Unlocking Research Potential: A Grad Student’s Perspective

Photo: Carly Fraser

Carly Fraser completed her master’s degree in Geography in 2017. Growing up, she did not have much exposure to higher education and struggled initially to see the value of research and a graduate degree. She credits her advisor, Kate Parizeau, associate professor in the Department of Geography, Environment and Geomatics, with taking key actions that helped remove barriers and supported her in reaching her academic goals.

EDI Practices Supporting Carly’s Success

• Mentorship centered on personal goals.
• Freedom to explore research approaches.
• Culturally safe space within the research group.
• Regular group and one-on-one meetings to address challenges.
• Trust-building leadership focused on listening and responding.

Challenges in Research Pursuit

Some of the challenges Carly faced were related to the type of research she decided to pursue. Her research applied a feminist analytical perspective to questions about household food waste. She recalls being asked to explain the value of using feminist analysis in the research and publishing process. This created pressure to justify the theoretical grounding for her research and convince people of the validity of the research design. At times, these additional pressures, combined with Carly’s doubts about her academic trajectory, created significant disincentives to continue the work. However, the richness of understanding from the research itself was the greatest incentive to carry through and complete the research.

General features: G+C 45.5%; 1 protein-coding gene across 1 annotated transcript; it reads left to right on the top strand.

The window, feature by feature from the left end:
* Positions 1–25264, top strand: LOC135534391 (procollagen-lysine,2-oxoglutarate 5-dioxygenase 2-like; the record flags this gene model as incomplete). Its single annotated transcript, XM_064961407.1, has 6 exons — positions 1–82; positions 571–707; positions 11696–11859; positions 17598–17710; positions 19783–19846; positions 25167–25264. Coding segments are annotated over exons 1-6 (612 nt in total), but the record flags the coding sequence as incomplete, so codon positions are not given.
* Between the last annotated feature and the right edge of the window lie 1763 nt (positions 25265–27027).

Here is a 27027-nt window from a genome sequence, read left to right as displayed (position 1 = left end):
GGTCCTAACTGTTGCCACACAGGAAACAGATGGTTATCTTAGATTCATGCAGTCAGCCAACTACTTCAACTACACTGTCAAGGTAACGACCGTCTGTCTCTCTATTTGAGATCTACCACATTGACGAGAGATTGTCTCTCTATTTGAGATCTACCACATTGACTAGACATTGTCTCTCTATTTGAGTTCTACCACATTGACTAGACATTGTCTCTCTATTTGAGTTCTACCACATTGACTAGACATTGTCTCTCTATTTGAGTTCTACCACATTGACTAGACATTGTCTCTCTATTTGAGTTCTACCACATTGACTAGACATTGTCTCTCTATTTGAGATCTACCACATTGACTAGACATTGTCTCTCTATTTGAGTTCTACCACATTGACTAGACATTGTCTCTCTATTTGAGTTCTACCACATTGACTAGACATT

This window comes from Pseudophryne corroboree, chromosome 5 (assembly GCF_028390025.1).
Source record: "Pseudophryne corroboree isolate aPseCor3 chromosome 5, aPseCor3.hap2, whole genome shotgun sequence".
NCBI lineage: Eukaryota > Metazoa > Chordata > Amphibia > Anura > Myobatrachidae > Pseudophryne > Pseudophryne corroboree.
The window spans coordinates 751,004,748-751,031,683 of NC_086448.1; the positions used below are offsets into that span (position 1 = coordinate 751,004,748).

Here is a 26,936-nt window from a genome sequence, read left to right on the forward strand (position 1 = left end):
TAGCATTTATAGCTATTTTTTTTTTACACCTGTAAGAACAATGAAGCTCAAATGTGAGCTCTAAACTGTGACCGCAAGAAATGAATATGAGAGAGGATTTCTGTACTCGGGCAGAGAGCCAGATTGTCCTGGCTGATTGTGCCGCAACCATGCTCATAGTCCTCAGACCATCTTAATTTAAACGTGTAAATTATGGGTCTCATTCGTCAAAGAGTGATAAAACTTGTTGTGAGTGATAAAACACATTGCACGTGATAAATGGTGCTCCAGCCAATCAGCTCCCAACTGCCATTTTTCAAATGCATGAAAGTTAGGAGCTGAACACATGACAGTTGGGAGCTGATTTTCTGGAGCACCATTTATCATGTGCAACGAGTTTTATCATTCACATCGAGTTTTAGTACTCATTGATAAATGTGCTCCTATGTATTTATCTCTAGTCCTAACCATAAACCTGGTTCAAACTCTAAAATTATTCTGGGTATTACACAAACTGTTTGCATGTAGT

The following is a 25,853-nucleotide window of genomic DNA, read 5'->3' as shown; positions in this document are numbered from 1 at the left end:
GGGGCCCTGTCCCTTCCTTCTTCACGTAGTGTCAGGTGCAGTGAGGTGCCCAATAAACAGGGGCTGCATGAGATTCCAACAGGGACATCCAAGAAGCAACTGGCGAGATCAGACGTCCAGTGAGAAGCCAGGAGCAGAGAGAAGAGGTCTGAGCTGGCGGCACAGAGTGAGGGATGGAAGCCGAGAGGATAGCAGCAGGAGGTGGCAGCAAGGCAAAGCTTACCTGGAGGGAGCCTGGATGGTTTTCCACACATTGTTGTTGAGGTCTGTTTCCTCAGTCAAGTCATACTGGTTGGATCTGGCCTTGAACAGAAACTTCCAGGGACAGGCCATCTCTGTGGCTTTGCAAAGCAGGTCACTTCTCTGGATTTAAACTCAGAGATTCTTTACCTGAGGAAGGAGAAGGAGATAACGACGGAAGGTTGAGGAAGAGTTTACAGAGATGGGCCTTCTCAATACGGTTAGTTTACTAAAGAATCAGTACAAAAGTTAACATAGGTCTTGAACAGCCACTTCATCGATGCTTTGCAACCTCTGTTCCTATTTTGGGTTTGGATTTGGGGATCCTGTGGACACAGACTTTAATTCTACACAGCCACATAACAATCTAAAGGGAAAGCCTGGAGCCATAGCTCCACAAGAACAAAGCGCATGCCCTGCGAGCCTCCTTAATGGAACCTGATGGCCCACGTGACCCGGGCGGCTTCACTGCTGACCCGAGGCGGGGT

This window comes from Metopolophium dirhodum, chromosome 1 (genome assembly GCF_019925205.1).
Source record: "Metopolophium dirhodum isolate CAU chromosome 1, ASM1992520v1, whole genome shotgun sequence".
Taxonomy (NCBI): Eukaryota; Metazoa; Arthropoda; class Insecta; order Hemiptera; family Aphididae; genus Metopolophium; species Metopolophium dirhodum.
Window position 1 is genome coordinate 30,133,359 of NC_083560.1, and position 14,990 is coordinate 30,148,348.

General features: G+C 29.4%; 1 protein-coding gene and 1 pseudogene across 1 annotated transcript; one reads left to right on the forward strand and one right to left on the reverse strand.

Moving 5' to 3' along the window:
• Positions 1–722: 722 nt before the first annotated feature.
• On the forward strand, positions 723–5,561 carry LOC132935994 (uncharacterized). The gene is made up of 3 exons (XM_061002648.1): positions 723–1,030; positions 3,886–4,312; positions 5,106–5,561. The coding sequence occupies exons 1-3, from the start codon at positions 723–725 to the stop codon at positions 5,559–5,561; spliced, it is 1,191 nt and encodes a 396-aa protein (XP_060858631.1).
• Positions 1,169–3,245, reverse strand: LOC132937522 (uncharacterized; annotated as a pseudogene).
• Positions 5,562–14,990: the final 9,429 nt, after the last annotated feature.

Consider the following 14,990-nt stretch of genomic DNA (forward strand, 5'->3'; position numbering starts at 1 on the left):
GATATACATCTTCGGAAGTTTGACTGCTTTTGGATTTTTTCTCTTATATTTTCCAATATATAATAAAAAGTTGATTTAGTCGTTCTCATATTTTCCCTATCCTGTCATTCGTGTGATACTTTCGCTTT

Research Journey and Impact

Carly used photovoice methodology and feminist analytical perspectives to glean insights about food and food waste practices from 22 households in Guelph. Her findings are published in a 2018 Canadian Food Studies report co-authored with Kate Parizeau, outlining the evidence for understanding household food waste management as a domain constructed along gendered lines.

Continuing the Journey

Since graduating, Carly has continued to find waste an exciting domain. She has since worked for a company that coordinates on-farm plastics recycling. She encourages researchers to value their graduate students’ diverse interests and be open to unfamiliar angles of inquiry.